Following up last week's report on developments in the JSF alternate-engine fight, I asked Pratt & Whitney whether they were providing funds to Citizens Against Government Waste, which has singled out the GE/Rolls-Royce F136 engine in a shrill, high-profile campaign. P&W representative Erin Dick replies: "As a policy we do not disclose the support we provide to public interest groups."
To which one might respond: "Why not?" One obvious reason is that CAGW's status as a self-appointed watchdog for the taxpayer could be undermined if they turn out to be cashing checks from Daddy Warbucks. Another is that neither party is forced by law to do that. But it could be argued that contributing to a general "public interest" group is something that a company should be proud of.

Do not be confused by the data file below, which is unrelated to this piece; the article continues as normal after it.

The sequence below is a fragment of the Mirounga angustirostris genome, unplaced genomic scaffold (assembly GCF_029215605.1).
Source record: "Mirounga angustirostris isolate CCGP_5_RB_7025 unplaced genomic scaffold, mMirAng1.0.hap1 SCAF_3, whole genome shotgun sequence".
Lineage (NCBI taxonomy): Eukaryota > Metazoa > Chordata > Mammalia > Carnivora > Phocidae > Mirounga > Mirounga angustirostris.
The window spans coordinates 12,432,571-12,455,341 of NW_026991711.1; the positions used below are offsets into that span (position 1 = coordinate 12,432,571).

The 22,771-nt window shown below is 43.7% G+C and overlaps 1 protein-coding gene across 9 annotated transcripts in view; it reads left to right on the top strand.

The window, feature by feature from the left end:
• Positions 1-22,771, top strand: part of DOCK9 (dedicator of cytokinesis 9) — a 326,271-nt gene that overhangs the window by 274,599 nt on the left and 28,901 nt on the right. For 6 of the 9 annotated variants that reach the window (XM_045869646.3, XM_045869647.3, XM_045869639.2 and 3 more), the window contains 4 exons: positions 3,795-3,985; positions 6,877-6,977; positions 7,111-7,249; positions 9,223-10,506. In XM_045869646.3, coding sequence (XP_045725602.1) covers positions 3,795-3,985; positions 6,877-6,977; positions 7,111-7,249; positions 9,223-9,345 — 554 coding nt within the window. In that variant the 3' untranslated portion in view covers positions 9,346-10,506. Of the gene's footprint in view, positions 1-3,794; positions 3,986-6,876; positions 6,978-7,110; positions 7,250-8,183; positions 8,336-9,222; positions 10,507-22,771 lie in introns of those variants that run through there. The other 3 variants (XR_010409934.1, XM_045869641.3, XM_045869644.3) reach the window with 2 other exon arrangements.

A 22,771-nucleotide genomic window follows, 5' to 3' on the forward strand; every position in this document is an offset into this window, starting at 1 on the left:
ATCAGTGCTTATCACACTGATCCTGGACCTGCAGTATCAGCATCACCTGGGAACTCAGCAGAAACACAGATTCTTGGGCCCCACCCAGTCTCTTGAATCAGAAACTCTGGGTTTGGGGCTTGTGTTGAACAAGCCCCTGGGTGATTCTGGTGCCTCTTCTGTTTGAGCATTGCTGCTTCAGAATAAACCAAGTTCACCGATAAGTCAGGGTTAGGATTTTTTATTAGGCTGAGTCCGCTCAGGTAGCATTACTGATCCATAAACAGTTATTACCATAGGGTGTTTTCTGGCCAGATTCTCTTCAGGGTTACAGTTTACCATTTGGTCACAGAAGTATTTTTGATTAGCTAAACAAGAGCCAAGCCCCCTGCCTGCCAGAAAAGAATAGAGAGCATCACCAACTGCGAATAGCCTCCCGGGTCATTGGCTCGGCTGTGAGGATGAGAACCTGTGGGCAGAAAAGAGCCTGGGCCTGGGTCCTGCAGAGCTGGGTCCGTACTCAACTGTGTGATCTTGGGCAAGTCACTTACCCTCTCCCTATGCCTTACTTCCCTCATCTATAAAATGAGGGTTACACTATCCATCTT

CAGW has been caught in this behavior before - including an attack on avocado subsidies which turned out to be linked to grants from Mexican avocados. Now, it's the F136-versus-F135 debate that seems to be sinking ever deeper into something that looks like guacamole but smells rather differently.
In the words often attributed to Otto von Bismarck: "No man who likes law or sausage should watch either being made."